The Tonal Spectrum of Mark Wingfield and Gary Husband


Mark Wingfield (left) and Gary Husband

(Photo: Borislav Kresojevic)

Leonardo Pavkovic, the head of MoonJune Records, is not bashful in his praise of guitarist Mark Wingfield.

“He might be one of the greatest living guitarists,” Pavkovic said, “a 59-year-old man who gets better with age like a top-quality red wine. He will never be famous, though, for he is a humble, soft-spoken, American-born Englishman with zero ego.”

Pavkovic is biased, of course, for Wingfield’s new duo album with pianist Gary Husband, Tor & Vale, is the guitarist’s fifth for the MoonJune imprint. But Wingfield has created a remarkably distinctive sound on the six strings, and he has done it not with speed or flash, but rather with an unusual control over the guitar’s tonal nuances. On his compositions for the new duo album—like “Night Song”—he doesn’t play a sequence of notes so much as create a sustaining tone that shapeshifts into different pitches and textures, as if one note were melting or boiling into another.

“When I listened to horns and singers,” Wingfield said over Skype from his home studio in rural England, “I realized they had a broader tonal spectrum than the guitar. With the guitar, you have the attack and then the note goes away. With a singer or a saxophonist, often the most interesting part is what happens during the note. So, I’ve added a device to my instrument that allows notes on my guitar to sustain indefinitely. It’s an electromagnetic device, not an electric device, so it has a more natural feel to it. That allowed me to find a bunch of different ways of moving from one note to the next.”

The sweeping gestures that such sustaining phrases allow often spurs critics to talk about “soundscapes.” Wingfield doesn’t shy away from the terminology. When he’s composing, he said, he usually starts with an intense feeling within himself and then projects it outward onto a person or group of people, so he can get some perspective on the emotion and translate it into music.

“When I’m imagining these people and feelings,” he continued, “they always happen in a place, and that’s a landscape, even if it’s an urban landscape. If I have a feeling of a soundscape, the musical textures can help bring that out. Maybe that’s why I like sustaining textures, because they evoke a landscape.”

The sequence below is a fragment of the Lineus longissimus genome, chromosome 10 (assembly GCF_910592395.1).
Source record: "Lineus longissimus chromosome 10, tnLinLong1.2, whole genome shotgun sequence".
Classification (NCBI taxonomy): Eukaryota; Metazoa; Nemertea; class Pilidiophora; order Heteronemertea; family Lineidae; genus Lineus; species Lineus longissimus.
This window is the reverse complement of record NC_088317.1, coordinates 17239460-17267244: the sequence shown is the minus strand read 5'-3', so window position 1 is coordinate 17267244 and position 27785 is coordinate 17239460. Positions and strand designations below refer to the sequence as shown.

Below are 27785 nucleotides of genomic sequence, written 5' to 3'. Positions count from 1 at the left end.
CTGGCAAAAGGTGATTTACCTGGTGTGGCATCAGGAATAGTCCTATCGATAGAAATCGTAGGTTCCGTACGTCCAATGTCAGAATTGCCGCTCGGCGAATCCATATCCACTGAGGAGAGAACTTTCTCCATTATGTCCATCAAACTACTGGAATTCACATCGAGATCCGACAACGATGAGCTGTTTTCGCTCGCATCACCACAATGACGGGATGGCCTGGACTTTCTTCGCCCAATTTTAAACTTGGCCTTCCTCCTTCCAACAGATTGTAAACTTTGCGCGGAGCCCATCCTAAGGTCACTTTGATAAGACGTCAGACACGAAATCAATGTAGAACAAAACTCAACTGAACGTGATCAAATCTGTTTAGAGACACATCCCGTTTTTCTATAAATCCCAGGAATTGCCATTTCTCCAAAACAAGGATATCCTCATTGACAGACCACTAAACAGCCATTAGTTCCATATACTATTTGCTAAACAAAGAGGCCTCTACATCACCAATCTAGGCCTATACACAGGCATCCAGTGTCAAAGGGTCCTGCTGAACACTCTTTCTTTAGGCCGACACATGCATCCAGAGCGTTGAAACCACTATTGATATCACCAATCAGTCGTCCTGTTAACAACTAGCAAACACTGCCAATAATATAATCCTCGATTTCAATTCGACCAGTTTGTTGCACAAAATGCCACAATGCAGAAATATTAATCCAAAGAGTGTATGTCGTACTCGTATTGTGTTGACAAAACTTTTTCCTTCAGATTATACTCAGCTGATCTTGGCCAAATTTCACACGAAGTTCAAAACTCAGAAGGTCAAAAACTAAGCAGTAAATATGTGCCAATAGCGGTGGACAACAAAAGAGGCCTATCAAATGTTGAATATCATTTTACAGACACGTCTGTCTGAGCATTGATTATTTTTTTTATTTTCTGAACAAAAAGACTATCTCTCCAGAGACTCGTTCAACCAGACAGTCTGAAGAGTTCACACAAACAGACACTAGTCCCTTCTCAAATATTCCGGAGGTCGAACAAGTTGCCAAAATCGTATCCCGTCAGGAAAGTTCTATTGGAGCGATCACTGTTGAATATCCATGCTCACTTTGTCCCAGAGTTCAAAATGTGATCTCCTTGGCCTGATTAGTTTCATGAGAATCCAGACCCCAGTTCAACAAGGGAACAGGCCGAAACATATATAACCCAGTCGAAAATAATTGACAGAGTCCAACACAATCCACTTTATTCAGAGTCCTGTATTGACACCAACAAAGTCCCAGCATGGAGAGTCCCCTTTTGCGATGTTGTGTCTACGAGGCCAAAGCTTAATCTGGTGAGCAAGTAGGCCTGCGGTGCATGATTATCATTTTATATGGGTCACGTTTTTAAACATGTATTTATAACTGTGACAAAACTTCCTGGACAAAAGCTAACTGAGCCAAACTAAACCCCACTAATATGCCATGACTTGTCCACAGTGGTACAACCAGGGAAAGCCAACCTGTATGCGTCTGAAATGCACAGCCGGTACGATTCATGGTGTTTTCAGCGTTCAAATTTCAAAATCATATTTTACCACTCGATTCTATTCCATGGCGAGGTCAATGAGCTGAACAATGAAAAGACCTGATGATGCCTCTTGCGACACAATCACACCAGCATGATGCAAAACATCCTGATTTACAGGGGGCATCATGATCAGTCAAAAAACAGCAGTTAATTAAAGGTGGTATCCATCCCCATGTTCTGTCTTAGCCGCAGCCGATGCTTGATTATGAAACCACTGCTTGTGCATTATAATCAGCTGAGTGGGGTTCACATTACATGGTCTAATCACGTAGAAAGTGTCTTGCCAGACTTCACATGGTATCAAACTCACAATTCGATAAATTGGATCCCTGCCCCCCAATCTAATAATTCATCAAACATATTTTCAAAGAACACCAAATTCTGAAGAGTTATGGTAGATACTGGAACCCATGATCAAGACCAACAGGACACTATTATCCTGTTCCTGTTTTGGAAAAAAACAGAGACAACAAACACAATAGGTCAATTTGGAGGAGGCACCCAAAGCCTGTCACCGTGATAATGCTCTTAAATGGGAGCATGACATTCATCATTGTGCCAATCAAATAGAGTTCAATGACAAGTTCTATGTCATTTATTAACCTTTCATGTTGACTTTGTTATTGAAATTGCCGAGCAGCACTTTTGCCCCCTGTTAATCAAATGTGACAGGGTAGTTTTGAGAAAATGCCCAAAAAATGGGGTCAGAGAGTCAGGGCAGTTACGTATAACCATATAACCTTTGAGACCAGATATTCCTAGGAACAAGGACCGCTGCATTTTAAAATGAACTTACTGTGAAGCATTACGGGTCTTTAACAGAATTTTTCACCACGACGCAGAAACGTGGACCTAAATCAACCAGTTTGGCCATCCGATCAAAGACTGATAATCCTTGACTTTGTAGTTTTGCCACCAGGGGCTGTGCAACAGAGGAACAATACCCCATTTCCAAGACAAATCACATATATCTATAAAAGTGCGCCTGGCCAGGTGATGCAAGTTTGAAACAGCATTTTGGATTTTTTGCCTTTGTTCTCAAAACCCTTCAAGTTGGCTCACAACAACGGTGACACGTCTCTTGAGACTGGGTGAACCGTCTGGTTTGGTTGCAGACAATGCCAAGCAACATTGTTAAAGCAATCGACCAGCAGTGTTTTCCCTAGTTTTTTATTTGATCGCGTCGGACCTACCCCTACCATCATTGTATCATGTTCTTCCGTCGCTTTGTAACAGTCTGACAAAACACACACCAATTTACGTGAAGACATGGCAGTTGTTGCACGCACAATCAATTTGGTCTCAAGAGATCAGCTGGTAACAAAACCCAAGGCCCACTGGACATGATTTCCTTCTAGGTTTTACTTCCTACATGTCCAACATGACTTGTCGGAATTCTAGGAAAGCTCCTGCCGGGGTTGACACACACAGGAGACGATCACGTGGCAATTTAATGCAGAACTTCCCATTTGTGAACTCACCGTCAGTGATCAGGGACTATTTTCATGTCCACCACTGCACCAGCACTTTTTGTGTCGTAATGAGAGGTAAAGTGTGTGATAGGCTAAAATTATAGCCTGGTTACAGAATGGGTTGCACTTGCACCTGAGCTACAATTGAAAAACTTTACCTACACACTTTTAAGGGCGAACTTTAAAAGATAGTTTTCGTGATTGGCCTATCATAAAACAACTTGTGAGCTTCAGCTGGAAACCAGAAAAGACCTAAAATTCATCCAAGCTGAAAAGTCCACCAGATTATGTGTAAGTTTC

When Pavkovic suggested Wingfield record a duo album with Husband, the guitarist readily agreed. Husband had played drums and keyboards for two of Wingfield’s favorite guitarists, John McLaughlin and Allan Holdsworth. Though Husband was best known for his work behind the kit and electronic keyboard playing, Wingfield was especially fond of his piano playing, which eschewed the usual jazz comping and chord substitutions for atmospheric parts that fit Wingfield’s approach. The guitarist wrote five new compositions with that sound in mind and also opened the door for three unpremeditated improvisations, including the 16-minute title track.

“The improvised pieces reminded me of driving through the countryside in Scotland or Wales,” Wingfield said, “where things go up and down very dramatically. You have these vales—or valleys—and these tors—or manmade hills with steep slopes with a church or stone circle on top.”

Pavkovic is not a vinyl fanatic himself, but he is releasing Tor & Vale as an LP, CD and download. “I did the vinyl, because there’s a niche market for it,” he said, “and it looks great when you’re holding something 12-by-12 inches big in your hands. With the proper equipment, however, a 24-bit download is still the best audio format if the album has been properly recorded, mastered and mixed. Vinyl is more like a nostalgic fetish object, and for people who enjoy that, I’m glad to make them happy. Tor & Vale was specially mastered for vinyl from the original 24-bit HD files.” DB

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